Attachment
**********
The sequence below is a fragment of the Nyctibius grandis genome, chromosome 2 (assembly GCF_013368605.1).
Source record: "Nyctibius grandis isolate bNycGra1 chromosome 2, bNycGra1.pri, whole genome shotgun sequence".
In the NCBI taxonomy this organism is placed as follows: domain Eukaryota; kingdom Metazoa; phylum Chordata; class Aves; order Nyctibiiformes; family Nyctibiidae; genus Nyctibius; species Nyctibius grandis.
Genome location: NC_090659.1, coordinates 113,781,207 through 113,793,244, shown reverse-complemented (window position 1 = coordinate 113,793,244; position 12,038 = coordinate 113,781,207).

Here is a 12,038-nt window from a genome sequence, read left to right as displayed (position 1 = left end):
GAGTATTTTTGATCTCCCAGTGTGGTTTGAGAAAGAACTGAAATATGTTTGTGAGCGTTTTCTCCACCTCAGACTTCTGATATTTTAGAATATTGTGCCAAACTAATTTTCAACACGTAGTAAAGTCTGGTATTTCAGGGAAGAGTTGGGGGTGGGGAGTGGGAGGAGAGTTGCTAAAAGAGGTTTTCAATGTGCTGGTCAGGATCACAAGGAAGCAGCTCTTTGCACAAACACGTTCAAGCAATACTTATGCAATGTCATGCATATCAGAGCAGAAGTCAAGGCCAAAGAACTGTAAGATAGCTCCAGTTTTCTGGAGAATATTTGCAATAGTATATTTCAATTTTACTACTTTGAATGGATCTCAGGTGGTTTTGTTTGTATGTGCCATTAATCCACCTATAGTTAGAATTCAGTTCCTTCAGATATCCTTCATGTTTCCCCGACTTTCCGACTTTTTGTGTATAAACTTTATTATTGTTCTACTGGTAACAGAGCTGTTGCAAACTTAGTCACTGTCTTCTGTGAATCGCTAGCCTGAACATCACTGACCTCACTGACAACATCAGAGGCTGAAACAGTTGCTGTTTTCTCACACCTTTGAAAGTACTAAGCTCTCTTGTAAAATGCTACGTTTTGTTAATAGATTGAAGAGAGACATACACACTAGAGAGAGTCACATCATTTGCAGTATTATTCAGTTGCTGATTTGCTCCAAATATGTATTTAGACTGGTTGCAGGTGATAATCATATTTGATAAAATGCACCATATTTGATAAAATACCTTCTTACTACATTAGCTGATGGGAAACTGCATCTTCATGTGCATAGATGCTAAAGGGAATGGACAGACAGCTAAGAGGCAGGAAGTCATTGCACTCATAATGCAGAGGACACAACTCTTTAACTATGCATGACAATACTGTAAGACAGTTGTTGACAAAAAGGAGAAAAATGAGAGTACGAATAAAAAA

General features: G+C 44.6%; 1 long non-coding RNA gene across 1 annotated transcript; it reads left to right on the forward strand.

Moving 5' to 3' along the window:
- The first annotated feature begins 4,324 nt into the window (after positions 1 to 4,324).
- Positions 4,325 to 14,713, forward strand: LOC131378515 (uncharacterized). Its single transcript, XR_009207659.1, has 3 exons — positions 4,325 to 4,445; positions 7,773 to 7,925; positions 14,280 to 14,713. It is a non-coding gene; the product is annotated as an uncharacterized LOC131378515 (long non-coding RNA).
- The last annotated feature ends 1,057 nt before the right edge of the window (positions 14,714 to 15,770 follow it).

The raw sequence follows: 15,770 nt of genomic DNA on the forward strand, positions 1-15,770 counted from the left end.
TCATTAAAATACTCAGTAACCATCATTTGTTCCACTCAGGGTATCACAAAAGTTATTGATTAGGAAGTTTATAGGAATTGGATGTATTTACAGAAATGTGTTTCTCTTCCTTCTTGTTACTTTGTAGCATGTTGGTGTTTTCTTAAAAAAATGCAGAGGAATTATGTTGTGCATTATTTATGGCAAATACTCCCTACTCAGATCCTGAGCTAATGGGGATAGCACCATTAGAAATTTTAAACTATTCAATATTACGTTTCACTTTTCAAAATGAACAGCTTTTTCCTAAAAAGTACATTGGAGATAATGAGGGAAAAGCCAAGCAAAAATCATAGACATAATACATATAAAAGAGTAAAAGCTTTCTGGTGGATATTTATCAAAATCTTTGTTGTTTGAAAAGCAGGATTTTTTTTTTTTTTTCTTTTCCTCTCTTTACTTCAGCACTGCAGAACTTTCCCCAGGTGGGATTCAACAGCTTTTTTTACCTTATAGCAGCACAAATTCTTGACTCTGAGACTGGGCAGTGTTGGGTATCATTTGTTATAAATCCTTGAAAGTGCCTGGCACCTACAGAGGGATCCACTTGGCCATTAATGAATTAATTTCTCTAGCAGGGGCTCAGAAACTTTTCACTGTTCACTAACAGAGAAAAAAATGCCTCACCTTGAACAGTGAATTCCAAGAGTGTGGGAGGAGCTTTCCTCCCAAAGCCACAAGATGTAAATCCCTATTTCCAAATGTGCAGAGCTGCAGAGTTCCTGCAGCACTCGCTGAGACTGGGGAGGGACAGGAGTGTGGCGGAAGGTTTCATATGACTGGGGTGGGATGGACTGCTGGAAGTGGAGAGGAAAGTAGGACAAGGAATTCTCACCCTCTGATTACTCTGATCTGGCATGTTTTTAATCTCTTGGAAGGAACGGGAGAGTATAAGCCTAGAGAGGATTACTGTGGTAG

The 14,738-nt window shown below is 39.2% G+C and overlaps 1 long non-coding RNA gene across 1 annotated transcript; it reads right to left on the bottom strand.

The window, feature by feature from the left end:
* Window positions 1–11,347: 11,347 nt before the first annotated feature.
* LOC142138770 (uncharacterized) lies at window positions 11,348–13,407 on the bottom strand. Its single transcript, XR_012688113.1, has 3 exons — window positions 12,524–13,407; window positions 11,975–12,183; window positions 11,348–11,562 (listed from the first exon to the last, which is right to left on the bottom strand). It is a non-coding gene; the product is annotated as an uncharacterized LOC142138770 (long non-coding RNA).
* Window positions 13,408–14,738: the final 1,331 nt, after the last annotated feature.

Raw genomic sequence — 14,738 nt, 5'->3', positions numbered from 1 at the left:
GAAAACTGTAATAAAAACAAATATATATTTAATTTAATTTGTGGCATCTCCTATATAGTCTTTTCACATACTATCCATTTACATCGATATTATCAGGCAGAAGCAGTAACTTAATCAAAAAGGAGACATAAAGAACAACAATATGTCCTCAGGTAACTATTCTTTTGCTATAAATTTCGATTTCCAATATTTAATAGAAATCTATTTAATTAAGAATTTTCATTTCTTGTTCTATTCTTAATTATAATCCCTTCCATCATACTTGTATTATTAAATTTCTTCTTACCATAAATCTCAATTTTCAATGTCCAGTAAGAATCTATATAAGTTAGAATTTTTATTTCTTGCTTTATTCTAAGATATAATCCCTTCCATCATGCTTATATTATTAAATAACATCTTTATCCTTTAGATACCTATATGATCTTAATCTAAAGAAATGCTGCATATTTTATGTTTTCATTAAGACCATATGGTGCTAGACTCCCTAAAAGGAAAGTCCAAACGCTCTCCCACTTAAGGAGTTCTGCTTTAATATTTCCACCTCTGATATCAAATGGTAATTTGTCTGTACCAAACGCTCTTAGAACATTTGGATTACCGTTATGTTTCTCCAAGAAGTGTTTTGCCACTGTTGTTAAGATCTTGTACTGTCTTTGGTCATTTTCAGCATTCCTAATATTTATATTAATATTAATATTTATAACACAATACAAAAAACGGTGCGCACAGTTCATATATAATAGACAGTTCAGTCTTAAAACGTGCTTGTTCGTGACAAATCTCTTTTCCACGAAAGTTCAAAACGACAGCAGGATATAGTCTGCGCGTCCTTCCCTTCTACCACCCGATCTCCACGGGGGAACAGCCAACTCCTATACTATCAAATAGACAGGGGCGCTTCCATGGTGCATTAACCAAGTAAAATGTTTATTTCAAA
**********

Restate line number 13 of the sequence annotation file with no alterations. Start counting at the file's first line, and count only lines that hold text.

TCATTAAAATACTCAGTAACCATCATTTGTTCCACTCAGGGTATCACAAAAGTTATTGATTAGGAAGTTTATAGGAATTGGATGTATTTACAGAAATGTGTTTCTCTTCCTTCTTGTTACTTTGTAGCATGTTGGTGTTTTCTTAAAAAAATGCAGAGGAATTATGTTGTGCATTATTTATGGCAAATACTCCCTACTCAGATCCTGAGCTAATGGGGATAGCACCATTAGAAATTTTAAACTATTCAATATTACGTTTCACTTTTCAAAATGAACAGCTTTTTCCTAAAAAGTACATTGGAGATAATGAGGGAAAAGCCAAGCAAAAATCATAGACATAATACATATAAAAGAGTAAAAGCTTTCTGGTGGATATTTATCAAAATCTTTGTTGTTTGAAAAGCAGGATTTTTTTTTTTTTTTCTTTTCCTCTCTTTACTTCAGCACTGCAGAACTTTCCCCAGGTGGGATTCAACAGCTTTTTTTACCTTATAGCAGCACAAATTCTTGACTCTGAGACTGGGCAGTGTTGGGTATCATTTGTTATAAATCCTTGAAAGTGCCTGGCACCTACAGAGGGATCCACTTGGCCATTAATGAATTAATTTCTCTAGCAGGGGCTCAGAAACTTTTCACTGTTCACTAACAGAGAAAAAAATGCCTCACCTTGAACAGTGAATTCCAAGAGTGTGGGAGGAGCTTTCCTCCCAAAGCCACAAGATGTAAATCCCTATTTCCAAATGTGCAGAGCTGCAGAGTTCCTGCAGCACTCGCTGAGACTGGGGAGGGACAGGAGTGTGGCGGAAGGTTTCATATGACTGGGGTGGGATGGACTGCTGGAAGTGGAGAGGAAAGTAGGACAAGGAATTCTCACCCTCTGATTACTCTGATCTGGCATGTTTTTAATCTCTTGGAAGGAACGGGAGAGTATAAGCCTAGAGAGGATTACTGTGGTAG